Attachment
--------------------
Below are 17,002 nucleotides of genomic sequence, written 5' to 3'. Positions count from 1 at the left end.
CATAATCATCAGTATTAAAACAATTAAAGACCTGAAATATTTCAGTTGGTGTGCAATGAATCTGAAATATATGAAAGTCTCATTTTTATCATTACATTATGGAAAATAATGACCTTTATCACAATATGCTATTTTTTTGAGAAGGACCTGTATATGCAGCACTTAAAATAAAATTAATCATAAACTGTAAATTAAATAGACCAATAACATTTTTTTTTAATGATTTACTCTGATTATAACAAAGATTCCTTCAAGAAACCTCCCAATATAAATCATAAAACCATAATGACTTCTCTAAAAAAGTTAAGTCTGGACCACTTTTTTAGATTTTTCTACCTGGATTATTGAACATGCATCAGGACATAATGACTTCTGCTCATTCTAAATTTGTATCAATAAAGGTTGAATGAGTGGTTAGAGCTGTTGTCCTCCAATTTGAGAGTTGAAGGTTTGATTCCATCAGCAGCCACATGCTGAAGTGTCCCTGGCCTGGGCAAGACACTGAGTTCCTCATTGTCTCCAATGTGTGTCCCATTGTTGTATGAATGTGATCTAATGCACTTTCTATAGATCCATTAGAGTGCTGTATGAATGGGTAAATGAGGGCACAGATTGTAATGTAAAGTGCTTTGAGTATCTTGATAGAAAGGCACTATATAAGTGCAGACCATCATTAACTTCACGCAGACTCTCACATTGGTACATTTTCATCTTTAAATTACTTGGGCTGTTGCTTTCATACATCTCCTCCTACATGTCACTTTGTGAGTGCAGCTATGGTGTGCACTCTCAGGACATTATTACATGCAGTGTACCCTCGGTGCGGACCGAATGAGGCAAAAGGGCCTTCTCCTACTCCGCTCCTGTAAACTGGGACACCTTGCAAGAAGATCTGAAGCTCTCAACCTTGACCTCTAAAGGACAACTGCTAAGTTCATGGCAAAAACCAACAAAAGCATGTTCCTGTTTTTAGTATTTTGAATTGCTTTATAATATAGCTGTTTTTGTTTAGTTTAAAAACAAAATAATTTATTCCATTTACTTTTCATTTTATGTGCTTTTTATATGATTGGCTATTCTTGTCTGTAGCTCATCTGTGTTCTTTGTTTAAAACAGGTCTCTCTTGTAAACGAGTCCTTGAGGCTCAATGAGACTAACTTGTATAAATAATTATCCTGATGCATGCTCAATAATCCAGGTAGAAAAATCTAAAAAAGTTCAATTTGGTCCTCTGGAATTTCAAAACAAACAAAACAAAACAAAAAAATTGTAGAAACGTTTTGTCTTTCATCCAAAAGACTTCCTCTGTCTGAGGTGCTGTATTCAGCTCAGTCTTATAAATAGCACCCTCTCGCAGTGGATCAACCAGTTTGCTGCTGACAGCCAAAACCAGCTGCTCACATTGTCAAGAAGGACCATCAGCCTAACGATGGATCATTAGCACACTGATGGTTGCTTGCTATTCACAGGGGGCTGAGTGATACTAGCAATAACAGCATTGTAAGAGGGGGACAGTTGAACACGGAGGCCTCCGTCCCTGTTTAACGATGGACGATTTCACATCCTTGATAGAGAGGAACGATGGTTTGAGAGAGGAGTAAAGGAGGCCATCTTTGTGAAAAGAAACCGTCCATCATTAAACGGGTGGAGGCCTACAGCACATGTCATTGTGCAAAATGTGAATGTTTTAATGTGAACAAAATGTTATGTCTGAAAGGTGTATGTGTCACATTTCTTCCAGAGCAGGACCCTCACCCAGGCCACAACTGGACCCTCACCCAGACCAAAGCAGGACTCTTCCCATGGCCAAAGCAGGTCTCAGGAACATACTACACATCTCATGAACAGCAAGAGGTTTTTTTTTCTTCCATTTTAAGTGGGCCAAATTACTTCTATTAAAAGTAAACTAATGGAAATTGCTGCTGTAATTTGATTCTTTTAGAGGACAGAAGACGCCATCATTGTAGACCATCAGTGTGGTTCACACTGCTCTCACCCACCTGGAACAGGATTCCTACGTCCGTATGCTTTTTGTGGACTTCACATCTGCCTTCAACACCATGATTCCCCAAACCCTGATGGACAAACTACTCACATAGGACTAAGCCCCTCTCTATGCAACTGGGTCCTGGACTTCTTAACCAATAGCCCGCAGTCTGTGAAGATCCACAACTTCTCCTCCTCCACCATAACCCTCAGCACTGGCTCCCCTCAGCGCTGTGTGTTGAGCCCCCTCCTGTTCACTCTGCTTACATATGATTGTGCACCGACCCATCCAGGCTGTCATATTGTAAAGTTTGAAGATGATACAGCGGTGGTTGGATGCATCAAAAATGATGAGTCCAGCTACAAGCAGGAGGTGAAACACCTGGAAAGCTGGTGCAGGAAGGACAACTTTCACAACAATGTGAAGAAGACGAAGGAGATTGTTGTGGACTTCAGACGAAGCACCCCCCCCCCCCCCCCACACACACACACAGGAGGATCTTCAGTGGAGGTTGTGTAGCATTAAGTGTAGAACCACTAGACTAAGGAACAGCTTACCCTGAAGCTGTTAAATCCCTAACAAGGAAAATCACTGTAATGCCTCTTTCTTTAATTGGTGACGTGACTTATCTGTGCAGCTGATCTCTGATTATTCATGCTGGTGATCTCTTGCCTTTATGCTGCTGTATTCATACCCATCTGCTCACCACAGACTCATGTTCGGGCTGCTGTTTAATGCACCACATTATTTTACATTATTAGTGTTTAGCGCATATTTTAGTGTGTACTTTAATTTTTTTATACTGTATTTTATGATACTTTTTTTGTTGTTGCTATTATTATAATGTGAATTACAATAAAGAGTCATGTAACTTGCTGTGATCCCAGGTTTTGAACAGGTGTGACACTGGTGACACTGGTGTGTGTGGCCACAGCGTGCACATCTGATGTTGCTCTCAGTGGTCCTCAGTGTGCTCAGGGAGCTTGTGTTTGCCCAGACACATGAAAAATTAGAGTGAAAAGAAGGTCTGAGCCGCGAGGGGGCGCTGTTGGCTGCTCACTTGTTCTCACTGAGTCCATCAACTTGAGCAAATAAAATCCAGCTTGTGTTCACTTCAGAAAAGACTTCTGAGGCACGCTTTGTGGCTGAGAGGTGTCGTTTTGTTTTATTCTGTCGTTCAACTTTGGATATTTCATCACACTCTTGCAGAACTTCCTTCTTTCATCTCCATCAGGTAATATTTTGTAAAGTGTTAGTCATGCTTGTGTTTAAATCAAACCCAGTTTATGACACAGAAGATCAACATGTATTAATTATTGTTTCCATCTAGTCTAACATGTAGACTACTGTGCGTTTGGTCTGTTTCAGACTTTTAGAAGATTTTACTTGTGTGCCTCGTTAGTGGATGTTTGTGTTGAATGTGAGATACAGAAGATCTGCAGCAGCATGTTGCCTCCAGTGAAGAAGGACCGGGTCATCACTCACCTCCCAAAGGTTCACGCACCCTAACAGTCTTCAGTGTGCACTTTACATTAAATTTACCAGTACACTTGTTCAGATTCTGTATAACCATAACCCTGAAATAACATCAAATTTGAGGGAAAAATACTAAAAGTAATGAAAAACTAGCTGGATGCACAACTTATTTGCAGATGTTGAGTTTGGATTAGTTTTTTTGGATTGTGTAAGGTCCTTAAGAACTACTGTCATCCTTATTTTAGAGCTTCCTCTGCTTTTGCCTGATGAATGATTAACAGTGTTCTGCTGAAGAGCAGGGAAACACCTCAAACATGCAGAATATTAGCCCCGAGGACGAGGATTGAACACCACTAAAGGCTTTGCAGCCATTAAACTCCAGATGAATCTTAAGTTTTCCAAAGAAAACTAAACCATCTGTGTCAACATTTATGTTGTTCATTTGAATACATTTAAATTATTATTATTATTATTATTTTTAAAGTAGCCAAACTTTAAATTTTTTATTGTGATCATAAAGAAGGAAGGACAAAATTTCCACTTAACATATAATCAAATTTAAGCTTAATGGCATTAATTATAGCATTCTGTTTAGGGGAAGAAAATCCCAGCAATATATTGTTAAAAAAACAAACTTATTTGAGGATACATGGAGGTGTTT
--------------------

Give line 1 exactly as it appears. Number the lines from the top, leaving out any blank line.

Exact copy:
Below are 17,002 nucleotides of genomic sequence, written 5' to 3'. Positions count from 1 at the left end.